To the editor,
I appreciate the reasoning behind Mr. Cohen’s position on telemarketing by charities [Donors need a break, Philanthropy Journal, 9/30/03].
However, I strongly disagree with his suggestion that charities be included in the do-not-call registry.
An exception for charities is supportable because telemarketing by charities to those who have an affinity to the charity not only solicits financial support. Such telemarketing also provides information to the donor base.
If any limit on calls by charities is warranted, I believe it would be to prohibit those calls made to the public at large without any nexus to the calling charity.
I hope that the courts will strike down the do-not-call laws and regulations as limitations on free speech.
The regulation of such calls can be accomplished in a number of ways, such as an identifying prefix that would show on caller-ID-equipped telephones, specific do-not-call directions by individuals to specific callers, or by individuals choosing to use an answering machine as a call screener, for a nonexclusive list of possibilities.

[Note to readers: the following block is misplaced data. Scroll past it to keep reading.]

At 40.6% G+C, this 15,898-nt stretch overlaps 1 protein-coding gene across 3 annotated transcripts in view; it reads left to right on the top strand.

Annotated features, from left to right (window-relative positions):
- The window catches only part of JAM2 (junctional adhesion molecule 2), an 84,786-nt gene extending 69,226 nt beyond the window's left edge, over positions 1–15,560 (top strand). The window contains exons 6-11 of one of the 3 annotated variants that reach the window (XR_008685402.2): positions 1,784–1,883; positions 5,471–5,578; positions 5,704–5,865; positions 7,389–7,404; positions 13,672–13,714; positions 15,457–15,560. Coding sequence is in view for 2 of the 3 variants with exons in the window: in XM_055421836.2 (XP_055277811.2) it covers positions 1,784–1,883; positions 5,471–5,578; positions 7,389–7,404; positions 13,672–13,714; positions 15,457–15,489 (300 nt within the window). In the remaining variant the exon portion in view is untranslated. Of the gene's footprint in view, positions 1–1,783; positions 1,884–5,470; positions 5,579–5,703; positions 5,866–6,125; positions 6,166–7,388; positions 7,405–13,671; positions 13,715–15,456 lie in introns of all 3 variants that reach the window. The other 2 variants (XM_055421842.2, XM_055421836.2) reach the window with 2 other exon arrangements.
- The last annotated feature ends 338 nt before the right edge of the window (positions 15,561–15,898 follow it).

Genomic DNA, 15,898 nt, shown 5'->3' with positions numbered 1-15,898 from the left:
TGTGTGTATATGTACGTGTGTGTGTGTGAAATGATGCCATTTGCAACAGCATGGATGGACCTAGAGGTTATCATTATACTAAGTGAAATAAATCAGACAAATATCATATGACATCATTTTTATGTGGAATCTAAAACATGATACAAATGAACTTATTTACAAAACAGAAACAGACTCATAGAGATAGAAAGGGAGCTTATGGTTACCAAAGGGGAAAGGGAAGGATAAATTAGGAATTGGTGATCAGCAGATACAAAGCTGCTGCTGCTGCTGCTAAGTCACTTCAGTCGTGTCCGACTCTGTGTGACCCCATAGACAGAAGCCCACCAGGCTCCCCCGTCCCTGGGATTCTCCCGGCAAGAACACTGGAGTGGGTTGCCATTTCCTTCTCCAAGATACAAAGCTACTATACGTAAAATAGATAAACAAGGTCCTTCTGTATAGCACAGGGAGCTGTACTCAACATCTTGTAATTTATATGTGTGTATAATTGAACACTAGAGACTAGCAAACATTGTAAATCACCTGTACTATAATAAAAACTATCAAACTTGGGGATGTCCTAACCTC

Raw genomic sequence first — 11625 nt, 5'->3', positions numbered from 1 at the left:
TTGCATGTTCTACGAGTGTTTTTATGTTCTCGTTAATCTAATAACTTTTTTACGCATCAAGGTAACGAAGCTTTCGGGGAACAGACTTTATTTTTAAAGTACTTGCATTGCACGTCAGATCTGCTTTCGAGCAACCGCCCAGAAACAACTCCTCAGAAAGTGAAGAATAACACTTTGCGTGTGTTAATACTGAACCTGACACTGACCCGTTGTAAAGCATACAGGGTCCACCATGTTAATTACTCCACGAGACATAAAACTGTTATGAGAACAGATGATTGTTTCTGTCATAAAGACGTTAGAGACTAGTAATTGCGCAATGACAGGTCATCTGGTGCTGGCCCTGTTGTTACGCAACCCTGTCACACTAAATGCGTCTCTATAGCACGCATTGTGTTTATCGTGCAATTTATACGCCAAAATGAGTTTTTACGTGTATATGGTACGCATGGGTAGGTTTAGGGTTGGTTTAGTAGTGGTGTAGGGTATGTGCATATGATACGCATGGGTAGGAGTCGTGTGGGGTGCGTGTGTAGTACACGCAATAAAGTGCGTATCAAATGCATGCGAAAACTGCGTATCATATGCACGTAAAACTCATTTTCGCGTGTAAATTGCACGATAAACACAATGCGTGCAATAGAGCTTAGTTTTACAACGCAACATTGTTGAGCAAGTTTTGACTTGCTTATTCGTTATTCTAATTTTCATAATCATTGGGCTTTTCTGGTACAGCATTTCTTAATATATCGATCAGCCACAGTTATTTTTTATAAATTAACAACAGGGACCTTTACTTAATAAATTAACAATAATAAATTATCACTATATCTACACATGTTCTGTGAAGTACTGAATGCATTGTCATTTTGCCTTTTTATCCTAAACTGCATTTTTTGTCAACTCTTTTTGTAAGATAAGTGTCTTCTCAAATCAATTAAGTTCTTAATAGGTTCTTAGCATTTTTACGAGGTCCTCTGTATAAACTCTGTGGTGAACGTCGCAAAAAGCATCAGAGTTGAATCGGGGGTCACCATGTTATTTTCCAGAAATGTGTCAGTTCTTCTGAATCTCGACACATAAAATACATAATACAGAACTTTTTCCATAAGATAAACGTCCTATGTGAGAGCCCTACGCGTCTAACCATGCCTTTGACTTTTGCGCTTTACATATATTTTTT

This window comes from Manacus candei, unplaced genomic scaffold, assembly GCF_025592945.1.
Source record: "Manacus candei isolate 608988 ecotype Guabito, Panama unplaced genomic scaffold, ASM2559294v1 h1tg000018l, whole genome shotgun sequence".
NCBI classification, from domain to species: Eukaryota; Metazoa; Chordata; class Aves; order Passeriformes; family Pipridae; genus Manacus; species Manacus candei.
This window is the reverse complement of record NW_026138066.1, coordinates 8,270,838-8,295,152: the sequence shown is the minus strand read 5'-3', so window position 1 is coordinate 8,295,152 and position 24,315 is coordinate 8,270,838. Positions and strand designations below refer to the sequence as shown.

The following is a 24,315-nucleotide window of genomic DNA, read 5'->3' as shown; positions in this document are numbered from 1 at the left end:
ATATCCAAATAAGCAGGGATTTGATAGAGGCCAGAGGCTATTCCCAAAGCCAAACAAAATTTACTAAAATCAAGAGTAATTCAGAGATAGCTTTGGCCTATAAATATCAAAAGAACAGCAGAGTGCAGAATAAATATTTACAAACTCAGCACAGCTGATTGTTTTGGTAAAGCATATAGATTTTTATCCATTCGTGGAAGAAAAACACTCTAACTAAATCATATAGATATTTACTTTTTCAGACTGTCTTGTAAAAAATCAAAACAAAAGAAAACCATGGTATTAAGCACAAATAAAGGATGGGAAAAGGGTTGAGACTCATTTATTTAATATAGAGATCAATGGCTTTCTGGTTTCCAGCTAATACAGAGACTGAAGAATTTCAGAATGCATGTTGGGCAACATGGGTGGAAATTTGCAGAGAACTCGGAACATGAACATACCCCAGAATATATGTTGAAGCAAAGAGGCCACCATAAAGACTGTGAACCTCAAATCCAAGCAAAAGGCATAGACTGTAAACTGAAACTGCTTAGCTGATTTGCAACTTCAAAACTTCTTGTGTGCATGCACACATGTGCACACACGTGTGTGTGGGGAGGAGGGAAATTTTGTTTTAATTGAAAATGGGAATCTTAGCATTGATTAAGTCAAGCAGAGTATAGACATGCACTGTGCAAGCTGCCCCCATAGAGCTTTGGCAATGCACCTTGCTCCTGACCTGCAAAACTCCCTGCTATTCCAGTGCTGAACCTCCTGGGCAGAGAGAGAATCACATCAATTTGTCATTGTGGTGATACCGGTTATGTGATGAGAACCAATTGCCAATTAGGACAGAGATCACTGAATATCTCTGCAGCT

Sooner or later, probably sooner, our populace will let the free market operate to limit the effectiveness of unwelcome telemarketers.
As people become more willing to say no to callers, the returns from telemarketing programs will wane.
Allowing the market rather than the government to set limits on these activities will both preserve individual freedom of speech and individuals’ rights to listen or not, as they choose.
I have a “dog in the fight” since I work for a foundation that sponsors calls by students to alumni and friends.
I also receive calls from three of the schools I attended and welcome the opportunity to talk with the solicitors, although I don’t always respond to requests for gifts.
Biased as I may be against regulation, my experience has been that most alumni do not object to calls and, in many instances, welcome them.
James W. Page, director of planned giving, The Citadel Foundation, Charleston, S.C.